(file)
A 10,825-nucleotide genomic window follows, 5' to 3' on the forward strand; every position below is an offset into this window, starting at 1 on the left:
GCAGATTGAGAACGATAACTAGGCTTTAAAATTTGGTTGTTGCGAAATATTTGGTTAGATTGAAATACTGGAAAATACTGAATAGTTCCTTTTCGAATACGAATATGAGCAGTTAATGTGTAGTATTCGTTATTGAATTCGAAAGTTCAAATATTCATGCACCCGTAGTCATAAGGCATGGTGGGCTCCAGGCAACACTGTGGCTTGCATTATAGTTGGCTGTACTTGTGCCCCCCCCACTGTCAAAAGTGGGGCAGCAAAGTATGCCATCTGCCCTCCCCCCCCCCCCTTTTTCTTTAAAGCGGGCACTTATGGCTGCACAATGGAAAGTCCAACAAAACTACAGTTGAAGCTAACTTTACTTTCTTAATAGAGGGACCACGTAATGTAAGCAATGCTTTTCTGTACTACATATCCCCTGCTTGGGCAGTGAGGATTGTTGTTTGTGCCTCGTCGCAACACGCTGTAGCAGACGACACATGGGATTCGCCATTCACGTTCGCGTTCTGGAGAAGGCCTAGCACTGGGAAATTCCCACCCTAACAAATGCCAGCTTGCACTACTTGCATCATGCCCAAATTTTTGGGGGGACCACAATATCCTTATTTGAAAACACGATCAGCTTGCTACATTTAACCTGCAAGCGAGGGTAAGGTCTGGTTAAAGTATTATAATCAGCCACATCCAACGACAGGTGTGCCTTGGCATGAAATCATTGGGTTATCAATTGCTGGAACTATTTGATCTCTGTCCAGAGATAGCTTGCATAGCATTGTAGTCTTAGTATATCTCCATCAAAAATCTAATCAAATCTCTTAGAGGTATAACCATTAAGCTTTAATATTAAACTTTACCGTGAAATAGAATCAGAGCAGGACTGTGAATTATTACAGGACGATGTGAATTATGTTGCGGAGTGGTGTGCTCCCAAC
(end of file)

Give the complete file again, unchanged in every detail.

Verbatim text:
A 10,825-nucleotide genomic window follows, 5' to 3' on the forward strand; every position below is an offset into this window, starting at 1 on the left:
GCAGATTGAGAACGATAACTAGGCTTTAAAATTTGGTTGTTGCGAAATATTTGGTTAGATTGAAATACTGGAAAATACTGAATAGTTCCTTTTCGAATACGAATATGAGCAGTTAATGTGTAGTATTCGTTATTGAATTCGAAAGTTCAAATATTCATGCACCCGTAGTCATAAGGCATGGTGGGCTCCAGGCAACACTGTGGCTTGCATTATAGTTGGCTGTACTTGTGCCCCCCCCACTGTCAAAAGTGGGGCAGCAAAGTATGCCATCTGCCCTCCCCCCCCCCCCTTTTTCTTTAAAGCGGGCACTTATGGCTGCACAATGGAAAGTCCAACAAAACTACAGTTGAAGCTAACTTTACTTTCTTAATAGAGGGACCACGTAATGTAAGCAATGCTTTTCTGTACTACATATCCCCTGCTTGGGCAGTGAGGATTGTTGTTTGTGCCTCGTCGCAACACGCTGTAGCAGACGACACATGGGATTCGCCATTCACGTTCGCGTTCTGGAGAAGGCCTAGCACTGGGAAATTCCCACCCTAACAAATGCCAGCTTGCACTACTTGCATCATGCCCAAATTTTTGGGGGGACCACAATATCCTTATTTGAAAACACGATCAGCTTGCTACATTTAACCTGCAAGCGAGGGTAAGGTCTGGTTAAAGTATTATAATCAGCCACATCCAACGACAGGTGTGCCTTGGCATGAAATCATTGGGTTATCAATTGCTGGAACTATTTGATCTCTGTCCAGAGATAGCTTGCATAGCATTGTAGTCTTAGTATATCTCCATCAAAAATCTAATCAAATCTCTTAGAGGTATAACCATTAAGCTTTAATATTAAACTTTACCGTGAAATAGAATCAGAGCAGGACTGTGAATTATTACAGGACGATGTGAATTATGTTGCGGAGTGGTGTGCTCCCAAC